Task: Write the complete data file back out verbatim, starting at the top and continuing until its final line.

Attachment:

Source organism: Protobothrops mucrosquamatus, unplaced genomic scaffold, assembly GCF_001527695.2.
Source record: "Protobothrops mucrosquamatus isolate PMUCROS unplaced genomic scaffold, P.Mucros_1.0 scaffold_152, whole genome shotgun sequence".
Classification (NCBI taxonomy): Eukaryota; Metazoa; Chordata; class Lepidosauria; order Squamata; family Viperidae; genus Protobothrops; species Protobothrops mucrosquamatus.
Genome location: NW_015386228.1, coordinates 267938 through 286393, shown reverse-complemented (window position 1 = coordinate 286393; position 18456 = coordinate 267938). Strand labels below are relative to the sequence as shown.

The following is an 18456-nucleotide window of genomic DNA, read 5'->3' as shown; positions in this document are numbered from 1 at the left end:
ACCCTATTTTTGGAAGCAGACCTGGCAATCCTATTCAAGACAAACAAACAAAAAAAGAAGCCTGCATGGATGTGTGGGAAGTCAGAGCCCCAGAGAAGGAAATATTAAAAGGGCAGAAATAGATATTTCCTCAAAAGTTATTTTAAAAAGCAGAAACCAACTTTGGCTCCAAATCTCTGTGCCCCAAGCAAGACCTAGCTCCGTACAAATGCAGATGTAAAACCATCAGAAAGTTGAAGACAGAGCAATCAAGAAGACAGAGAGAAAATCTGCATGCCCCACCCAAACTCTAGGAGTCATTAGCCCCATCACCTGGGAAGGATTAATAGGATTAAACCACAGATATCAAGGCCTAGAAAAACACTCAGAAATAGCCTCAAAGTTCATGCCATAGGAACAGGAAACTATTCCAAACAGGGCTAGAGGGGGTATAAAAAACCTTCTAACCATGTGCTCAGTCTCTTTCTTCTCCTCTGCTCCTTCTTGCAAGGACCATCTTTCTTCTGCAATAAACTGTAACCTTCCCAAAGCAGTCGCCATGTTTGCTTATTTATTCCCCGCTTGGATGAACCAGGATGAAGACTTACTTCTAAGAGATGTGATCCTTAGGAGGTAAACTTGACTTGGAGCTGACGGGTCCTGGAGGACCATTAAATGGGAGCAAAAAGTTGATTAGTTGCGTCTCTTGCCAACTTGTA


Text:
Source organism: Protobothrops mucrosquamatus, unplaced genomic scaffold, assembly GCF_001527695.2.
Source record: "Protobothrops mucrosquamatus isolate PMUCROS unplaced genomic scaffold, P.Mucros_1.0 scaffold_152, whole genome shotgun sequence".
Classification (NCBI taxonomy): Eukaryota; Metazoa; Chordata; class Lepidosauria; order Squamata; family Viperidae; genus Protobothrops; species Protobothrops mucrosquamatus.
Genome location: NW_015386228.1, coordinates 267938 through 286393, shown reverse-complemented (window position 1 = coordinate 286393; position 18456 = coordinate 267938). Strand labels below are relative to the sequence as shown.

The following is an 18456-nucleotide window of genomic DNA, read 5'->3' as shown; positions in this document are numbered from 1 at the left end:
ACCCTATTTTTGGAAGCAGACCTGGCAATCCTATTCAAGACAAACAAACAAAAAAAGAAGCCTGCATGGATGTGTGGGAAGTCAGAGCCCCAGAGAAGGAAATATTAAAAGGGCAGAAATAGATATTTCCTCAAAAGTTATTTTAAAAAGCAGAAACCAACTTTGGCTCCAAATCTCTGTGCCCCAAGCAAGACCTAGCTCCGTACAAATGCAGATGTAAAACCATCAGAAAGTTGAAGACAGAGCAATCAAGAAGACAGAGAGAAAATCTGCATGCCCCACCCAAACTCTAGGAGTCATTAGCCCCATCACCTGGGAAGGATTAATAGGATTAAACCACAGATATCAAGGCCTAGAAAAACACTCAGAAATAGCCTCAAAGTTCATGCCATAGGAACAGGAAACTATTCCAAACAGGGCTAGAGGGGGTATAAAAAACCTTCTAACCATGTGCTCAGTCTCTTTCTTCTCCTCTGCTCCTTCTTGCAAGGACCATCTTTCTTCTGCAATAAACTGTAACCTTCCCAAAGCAGTCGCCATGTTTGCTTATTTATTCCCCGCTTGGATGAACCAGGATGAAGACTTACTTCTAAGAGATGTGATCCTTAGGAGGTAAACTTGACTTGGAGCTGACGGGTCCTGGAGGACCATTAAATGGGAGCAAAAAGTTGATTAGTTGCGTCTCTTGCCAACTTGTA